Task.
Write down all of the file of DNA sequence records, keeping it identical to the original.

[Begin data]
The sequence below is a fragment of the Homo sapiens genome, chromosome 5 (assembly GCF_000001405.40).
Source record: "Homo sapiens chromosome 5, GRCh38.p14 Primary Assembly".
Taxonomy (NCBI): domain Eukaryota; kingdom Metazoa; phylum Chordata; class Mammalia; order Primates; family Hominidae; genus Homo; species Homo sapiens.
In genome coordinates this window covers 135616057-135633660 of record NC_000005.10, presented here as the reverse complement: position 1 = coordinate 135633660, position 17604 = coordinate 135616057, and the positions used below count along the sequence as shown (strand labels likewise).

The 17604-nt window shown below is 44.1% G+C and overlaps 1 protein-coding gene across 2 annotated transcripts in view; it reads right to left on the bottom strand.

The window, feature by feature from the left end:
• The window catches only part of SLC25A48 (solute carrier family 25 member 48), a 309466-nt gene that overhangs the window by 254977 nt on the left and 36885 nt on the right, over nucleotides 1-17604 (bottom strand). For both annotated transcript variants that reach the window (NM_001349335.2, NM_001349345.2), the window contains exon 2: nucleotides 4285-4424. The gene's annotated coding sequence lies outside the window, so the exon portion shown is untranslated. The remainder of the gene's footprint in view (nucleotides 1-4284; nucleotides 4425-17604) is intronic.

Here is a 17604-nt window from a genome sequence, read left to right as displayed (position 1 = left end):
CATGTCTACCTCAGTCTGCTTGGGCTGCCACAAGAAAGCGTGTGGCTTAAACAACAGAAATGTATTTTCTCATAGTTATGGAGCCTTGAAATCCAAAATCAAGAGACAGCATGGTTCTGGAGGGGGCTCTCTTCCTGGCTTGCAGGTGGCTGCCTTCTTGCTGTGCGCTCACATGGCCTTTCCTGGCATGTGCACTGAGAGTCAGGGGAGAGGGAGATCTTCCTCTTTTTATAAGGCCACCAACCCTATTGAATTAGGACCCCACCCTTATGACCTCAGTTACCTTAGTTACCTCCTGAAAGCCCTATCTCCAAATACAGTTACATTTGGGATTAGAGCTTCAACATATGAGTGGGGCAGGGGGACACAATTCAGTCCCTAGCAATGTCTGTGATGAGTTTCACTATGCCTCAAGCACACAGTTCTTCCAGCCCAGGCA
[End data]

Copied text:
The sequence below is a fragment of the Homo sapiens genome, chromosome 5 (assembly GCF_000001405.40).
Source record: "Homo sapiens chromosome 5, GRCh38.p14 Primary Assembly".
Taxonomy (NCBI): domain Eukaryota; kingdom Metazoa; phylum Chordata; class Mammalia; order Primates; family Hominidae; genus Homo; species Homo sapiens.
In genome coordinates this window covers 135616057-135633660 of record NC_000005.10, presented here as the reverse complement: position 1 = coordinate 135633660, position 17604 = coordinate 135616057, and the positions used below count along the sequence as shown (strand labels likewise).

The 17604-nt window shown below is 44.1% G+C and overlaps 1 protein-coding gene across 2 annotated transcripts in view; it reads right to left on the bottom strand.

The window, feature by feature from the left end:
• The window catches only part of SLC25A48 (solute carrier family 25 member 48), a 309466-nt gene that overhangs the window by 254977 nt on the left and 36885 nt on the right, over nucleotides 1-17604 (bottom strand). For both annotated transcript variants that reach the window (NM_001349335.2, NM_001349345.2), the window contains exon 2: nucleotides 4285-4424. The gene's annotated coding sequence lies outside the window, so the exon portion shown is untranslated. The remainder of the gene's footprint in view (nucleotides 1-4284; nucleotides 4425-17604) is intronic.

Here is a 17604-nt window from a genome sequence, read left to right as displayed (position 1 = left end):
CATGTCTACCTCAGTCTGCTTGGGCTGCCACAAGAAAGCGTGTGGCTTAAACAACAGAAATGTATTTTCTCATAGTTATGGAGCCTTGAAATCCAAAATCAAGAGACAGCATGGTTCTGGAGGGGGCTCTCTTCCTGGCTTGCAGGTGGCTGCCTTCTTGCTGTGCGCTCACATGGCCTTTCCTGGCATGTGCACTGAGAGTCAGGGGAGAGGGAGATCTTCCTCTTTTTATAAGGCCACCAACCCTATTGAATTAGGACCCCACCCTTATGACCTCAGTTACCTTAGTTACCTCCTGAAAGCCCTATCTCCAAATACAGTTACATTTGGGATTAGAGCTTCAACATATGAGTGGGGCAGGGGGACACAATTCAGTCCCTAGCAATGTCTGTGATGAGTTTCACTATGCCTCAAGCACACAGTTCTTCCAGCCCAGGCA